Over the weekend, the NFL’s players voted 1,019 in favor and 959 against the league’s new collective bargaining agreement (CBA). That means the NFL’s ballers will no longer catch costly and career-destroying suspensions for marijuana use — or any drug use at all, for that matter.
Instead of suspensions, players who test positive for weed or other drugs will pay fines and attend counseling instead. It works like this: The first offense costs half a game’s paycheck. The second offense costs an entire week’s pay. A third offense costs two weeks’ pay. And any additional offenses after the third cost a three-game paycheck.
So, it looks like the NFL is now taking a page out of the government’s playbook by taxing players for getting high rather than kicking them out of the game (and both sides losing money in the process). So, rock star MVPs can probably afford to get blasted on a regular basis, but benchwarmers and rookies may want to take it easy on the partying.
Suspensions aren’t entirely off-the-table, though. Players can get booted from the game for refusing to cooperate with drug testing or attending counseling, but only after the fourth refusal offense. After the seventh violation, they can be suspended for an entire year.
However, drug testing requirements are being loosened, too. Fewer players will be randomly tested during the season, and they’ll only be tested prior to pre-season training and right before the pre-season’s first game.
Despite the CBA’s progress on drug use, some of the old rules will remain in place. For instance, DUIs will still lead to automatic suspensions. And performance-enhancing drugs like anabolic steroids will still get players suspended. In fact, the rule against performance enhancers may explain why Josh “Flash” Gordon, a wide receiver for the Seattle Seahawks, will have to reapply to the NFL through the league’s old rules if he wants to get on the field again. Obviously, the NFL isn’t playing when it comes to cheating with drugs.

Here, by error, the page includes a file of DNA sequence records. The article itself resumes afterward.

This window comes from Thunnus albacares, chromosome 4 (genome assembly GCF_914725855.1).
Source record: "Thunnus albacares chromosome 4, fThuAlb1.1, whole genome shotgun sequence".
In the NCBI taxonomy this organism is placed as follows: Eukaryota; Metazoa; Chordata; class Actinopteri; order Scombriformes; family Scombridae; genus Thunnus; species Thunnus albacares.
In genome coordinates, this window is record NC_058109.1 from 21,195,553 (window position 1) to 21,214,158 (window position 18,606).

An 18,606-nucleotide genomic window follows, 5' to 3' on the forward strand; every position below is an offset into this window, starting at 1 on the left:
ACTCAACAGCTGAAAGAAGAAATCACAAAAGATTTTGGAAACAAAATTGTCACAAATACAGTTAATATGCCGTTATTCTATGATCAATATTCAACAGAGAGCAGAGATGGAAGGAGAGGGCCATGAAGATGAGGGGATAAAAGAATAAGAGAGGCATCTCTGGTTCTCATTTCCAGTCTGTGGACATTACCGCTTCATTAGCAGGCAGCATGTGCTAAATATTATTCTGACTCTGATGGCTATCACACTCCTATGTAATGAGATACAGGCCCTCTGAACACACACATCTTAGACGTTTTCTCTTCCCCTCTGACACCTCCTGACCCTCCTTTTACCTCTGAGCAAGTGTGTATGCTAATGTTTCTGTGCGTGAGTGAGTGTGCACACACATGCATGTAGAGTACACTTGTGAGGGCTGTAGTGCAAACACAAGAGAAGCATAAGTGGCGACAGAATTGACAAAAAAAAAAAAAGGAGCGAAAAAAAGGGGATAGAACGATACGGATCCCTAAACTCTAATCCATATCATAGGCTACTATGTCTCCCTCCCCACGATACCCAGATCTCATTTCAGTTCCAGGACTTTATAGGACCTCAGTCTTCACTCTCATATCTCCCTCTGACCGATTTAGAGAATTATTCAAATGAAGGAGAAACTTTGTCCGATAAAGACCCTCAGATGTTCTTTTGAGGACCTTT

The CBA is a labor contract made among the NFL’s owners, the players’ agents, and the players themselves. The current terms will begin at the start of the upcoming season and extend to March 2031. Among other agreements in the new CBA: The player salary cap was raised from $188 million to $198 million, the season expanded from 16 games to 17, and the playoff field expanded from 12 teams to 14.
This next NFL season may bring some incredibly interesting, and entertaining, developments. The new CBA doesn’t permit medical marijuana use, but it could serve as a step in the right direction. But some players, such as Eric Ebron of the Indianapolis Colts, took to Twitter to express disappointment that the CBA didn’t include more perks for the players.
Can’t believe we agreed to that lol. We can only play this game for so long and y’all didn’t want everything we could get out of it? Smfh. 2030 y’all do better— Eric Ebron (@Ebron85) March 15, 2020
Other players, including long-retired Hall-of-Famer Carl Eller, praised the new CBA for expanding retirement benefits. The new CBA grants benefits to players who played in the NFL for only three years, whereas previous CBA’s only granted benefits to those who played for at least four years. Most importantly, the new three-year requirement applies retroactively to retired players who have received no benefits at all over the years, Eller included.
“It would benefit the guys that played only three years. They’ve waited a long time to get something. And it would increase pensions,” Eller told the Twin Cities Pioneer Press.
“I think the guys voting understand that former players really built the NFL,” he continued. “And I think this, with the NFL having its 100th anniversary [in 2019], is a good time to make sure more players participate in some of the benefits. I think that is a good way to celebrate that.”
Of the nearly 2,000 NFL players who voted for or against the new CBA, roughly 500 abstained from voting altogether.